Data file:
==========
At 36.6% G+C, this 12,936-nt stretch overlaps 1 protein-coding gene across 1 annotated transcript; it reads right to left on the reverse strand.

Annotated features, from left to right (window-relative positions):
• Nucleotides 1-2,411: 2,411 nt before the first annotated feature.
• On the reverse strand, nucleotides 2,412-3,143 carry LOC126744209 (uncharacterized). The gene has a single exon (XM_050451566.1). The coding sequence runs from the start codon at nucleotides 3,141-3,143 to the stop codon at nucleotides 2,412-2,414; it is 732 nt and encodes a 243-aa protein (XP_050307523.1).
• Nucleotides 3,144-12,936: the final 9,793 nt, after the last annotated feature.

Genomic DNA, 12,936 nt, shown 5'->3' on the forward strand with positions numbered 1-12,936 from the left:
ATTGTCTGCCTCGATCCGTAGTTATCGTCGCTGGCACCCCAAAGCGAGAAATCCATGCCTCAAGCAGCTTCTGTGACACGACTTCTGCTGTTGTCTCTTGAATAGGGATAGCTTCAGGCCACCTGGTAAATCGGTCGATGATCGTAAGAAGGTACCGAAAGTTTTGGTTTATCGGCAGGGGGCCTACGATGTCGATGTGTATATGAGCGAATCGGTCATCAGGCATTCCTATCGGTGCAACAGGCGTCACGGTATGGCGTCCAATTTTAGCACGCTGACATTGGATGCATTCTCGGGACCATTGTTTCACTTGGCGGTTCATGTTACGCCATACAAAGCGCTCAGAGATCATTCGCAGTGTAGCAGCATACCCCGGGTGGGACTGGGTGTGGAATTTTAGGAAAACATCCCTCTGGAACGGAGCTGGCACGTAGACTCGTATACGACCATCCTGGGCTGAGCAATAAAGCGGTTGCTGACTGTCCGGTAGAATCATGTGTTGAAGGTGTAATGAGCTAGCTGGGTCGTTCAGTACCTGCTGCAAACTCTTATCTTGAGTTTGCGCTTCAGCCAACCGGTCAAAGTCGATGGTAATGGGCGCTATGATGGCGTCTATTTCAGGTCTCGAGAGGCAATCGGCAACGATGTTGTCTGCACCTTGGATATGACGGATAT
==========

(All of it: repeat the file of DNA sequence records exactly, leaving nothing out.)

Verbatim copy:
At 36.6% G+C, this 12,936-nt stretch overlaps 1 protein-coding gene across 1 annotated transcript; it reads right to left on the reverse strand.

Annotated features, from left to right (window-relative positions):
• Nucleotides 1-2,411: 2,411 nt before the first annotated feature.
• On the reverse strand, nucleotides 2,412-3,143 carry LOC126744209 (uncharacterized). The gene has a single exon (XM_050451566.1). The coding sequence runs from the start codon at nucleotides 3,141-3,143 to the stop codon at nucleotides 2,412-2,414; it is 732 nt and encodes a 243-aa protein (XP_050307523.1).
• Nucleotides 3,144-12,936: the final 9,793 nt, after the last annotated feature.

Genomic DNA, 12,936 nt, shown 5'->3' on the forward strand with positions numbered 1-12,936 from the left:
ATTGTCTGCCTCGATCCGTAGTTATCGTCGCTGGCACCCCAAAGCGAGAAATCCATGCCTCAAGCAGCTTCTGTGACACGACTTCTGCTGTTGTCTCTTGAATAGGGATAGCTTCAGGCCACCTGGTAAATCGGTCGATGATCGTAAGAAGGTACCGAAAGTTTTGGTTTATCGGCAGGGGGCCTACGATGTCGATGTGTATATGAGCGAATCGGTCATCAGGCATTCCTATCGGTGCAACAGGCGTCACGGTATGGCGTCCAATTTTAGCACGCTGACATTGGATGCATTCTCGGGACCATTGTTTCACTTGGCGGTTCATGTTACGCCATACAAAGCGCTCAGAGATCATTCGCAGTGTAGCAGCATACCCCGGGTGGGACTGGGTGTGGAATTTTAGGAAAACATCCCTCTGGAACGGAGCTGGCACGTAGACTCGTATACGACCATCCTGGGCTGAGCAATAAAGCGGTTGCTGACTGTCCGGTAGAATCATGTGTTGAAGGTGTAATGAGCTAGCTGGGTCGTTCAGTACCTGCTGCAAACTCTTATCTTGAGTTTGCGCTTCAGCCAACCGGTCAAAGTCGATGGTAATGGGCGCTATGATGGCGTCTATTTCAGGTCTCGAGAGGCAATCGGCAACGATGTTGTCTGCACCTTGGATATGACGGATAT